I am doing a C project which involves lots of static linking.

To get rid of "implict function declaration" errors I will use a simple solution - a header file with function prototypes.

I wrote this script:

for file_to_parse in `find -type f -name "*.c"`; do
    cproto $file_to_parse > proto.h 2> /dev/null

It should create a file called proto.h and store function prototypes there.


find -type f -name "*.c" this command returns the pathnames of all c files in the directory of this script.

eg ./folder1/file1.c

cproto <i>file</i> => this creates function prototypes from functions found in file.

eg <code>double myfunction(int a,char b);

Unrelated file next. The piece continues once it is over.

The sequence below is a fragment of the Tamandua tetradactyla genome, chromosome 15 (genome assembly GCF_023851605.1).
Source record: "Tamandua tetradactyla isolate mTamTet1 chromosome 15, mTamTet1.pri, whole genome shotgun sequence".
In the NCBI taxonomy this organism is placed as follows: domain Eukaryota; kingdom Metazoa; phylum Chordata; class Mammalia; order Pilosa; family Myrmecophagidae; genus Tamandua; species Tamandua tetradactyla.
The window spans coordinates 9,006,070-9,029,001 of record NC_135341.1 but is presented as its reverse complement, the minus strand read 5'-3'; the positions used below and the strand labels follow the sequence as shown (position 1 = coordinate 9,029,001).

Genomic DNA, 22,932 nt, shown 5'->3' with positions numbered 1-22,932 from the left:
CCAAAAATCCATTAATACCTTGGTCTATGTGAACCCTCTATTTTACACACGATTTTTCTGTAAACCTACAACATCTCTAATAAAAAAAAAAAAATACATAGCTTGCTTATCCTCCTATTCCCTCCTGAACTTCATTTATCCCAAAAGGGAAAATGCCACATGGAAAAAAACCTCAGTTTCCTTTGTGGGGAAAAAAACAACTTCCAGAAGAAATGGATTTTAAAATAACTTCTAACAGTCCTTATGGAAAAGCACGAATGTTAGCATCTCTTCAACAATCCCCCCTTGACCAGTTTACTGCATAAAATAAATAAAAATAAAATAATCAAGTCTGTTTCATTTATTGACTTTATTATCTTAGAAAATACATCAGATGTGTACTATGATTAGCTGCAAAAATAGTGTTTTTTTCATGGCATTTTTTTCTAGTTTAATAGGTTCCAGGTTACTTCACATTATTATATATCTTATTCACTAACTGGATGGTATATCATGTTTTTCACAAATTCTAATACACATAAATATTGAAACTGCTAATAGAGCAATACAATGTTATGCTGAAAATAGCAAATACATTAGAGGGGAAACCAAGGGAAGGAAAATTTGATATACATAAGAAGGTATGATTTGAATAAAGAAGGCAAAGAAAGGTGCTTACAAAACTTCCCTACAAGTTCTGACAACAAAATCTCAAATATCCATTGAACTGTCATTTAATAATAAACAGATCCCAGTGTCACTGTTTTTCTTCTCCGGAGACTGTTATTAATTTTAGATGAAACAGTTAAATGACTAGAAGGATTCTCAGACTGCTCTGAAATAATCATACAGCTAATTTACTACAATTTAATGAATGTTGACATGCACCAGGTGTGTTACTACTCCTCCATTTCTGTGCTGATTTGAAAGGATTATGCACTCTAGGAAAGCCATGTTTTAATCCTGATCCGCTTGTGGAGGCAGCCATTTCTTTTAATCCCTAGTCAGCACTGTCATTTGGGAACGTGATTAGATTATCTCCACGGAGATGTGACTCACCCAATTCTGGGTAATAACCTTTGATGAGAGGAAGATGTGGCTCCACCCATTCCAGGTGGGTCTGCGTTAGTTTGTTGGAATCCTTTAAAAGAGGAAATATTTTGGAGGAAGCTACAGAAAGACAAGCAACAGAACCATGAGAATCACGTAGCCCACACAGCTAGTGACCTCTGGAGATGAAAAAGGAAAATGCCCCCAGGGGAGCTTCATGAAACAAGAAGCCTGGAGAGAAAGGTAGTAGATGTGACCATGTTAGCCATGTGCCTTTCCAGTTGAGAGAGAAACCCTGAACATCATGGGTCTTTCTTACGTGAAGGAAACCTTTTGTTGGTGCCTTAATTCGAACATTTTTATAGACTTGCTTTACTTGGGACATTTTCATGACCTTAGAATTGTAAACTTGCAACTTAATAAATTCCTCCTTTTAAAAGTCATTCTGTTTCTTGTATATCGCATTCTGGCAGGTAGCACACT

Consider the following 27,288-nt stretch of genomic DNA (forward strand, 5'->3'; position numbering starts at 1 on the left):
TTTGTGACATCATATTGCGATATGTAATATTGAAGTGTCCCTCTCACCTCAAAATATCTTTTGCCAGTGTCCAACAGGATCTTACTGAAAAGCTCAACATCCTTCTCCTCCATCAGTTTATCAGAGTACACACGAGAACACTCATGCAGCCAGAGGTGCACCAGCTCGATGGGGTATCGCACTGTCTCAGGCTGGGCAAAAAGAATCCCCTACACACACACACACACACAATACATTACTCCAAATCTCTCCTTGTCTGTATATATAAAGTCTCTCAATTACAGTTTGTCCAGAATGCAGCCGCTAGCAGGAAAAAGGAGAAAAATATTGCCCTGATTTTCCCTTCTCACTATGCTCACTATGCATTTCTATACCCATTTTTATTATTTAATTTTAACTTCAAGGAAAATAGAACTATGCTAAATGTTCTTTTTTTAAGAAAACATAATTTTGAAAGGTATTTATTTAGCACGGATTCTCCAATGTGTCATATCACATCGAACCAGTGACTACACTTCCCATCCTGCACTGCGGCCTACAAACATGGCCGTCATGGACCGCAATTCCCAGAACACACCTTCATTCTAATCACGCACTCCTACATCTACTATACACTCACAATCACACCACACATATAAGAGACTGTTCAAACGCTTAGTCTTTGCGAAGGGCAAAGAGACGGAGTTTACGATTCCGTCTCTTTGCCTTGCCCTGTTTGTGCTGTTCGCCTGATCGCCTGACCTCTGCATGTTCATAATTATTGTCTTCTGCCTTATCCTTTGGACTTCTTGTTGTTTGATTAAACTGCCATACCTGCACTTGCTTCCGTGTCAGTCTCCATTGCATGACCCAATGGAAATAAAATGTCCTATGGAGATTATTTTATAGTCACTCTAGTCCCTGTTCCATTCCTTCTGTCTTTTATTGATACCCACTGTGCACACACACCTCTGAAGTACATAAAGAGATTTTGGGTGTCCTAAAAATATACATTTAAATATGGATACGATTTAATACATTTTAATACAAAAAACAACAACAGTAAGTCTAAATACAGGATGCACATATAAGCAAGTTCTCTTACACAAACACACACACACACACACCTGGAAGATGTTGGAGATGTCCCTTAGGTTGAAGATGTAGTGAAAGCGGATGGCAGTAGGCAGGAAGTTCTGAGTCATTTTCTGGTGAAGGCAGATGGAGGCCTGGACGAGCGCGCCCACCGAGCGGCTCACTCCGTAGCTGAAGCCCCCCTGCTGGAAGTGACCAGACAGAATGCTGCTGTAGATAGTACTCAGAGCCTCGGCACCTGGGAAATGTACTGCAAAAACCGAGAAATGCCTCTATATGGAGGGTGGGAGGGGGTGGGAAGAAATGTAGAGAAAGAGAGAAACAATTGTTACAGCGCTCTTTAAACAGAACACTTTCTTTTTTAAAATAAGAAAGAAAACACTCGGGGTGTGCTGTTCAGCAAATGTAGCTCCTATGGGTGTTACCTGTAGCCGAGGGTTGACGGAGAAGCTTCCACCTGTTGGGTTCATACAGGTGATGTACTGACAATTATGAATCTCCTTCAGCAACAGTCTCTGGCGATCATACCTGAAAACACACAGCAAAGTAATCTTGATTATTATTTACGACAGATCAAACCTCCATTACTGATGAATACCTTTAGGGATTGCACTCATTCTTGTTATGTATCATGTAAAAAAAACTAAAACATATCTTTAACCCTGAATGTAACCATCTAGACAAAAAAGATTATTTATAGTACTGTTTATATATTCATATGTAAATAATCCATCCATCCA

The code generates an empty file.

What is wrong with this bash script?


There are surely many ways to change it. Here is but one:

 if [ ! -f proto.h ]; then
       touch proto.h
 for file_to_parse in `find -type f -name "*.c"`; do
    cproto $file_to_parse >> proto.h 2> /dev/null

The error is in the redirection in the cproto... line: the simple > first wipes the destination file, then writes into it. Instead, >> appends to the destination file without destroying it. The if loop is there just to make sure that at the first pass you will not be appending to a non-existent file: there is nothing wrong with appending to a non-existent file, no error is thrown; it's just that I like to make sure it is a simple, regular file, before writing to it.

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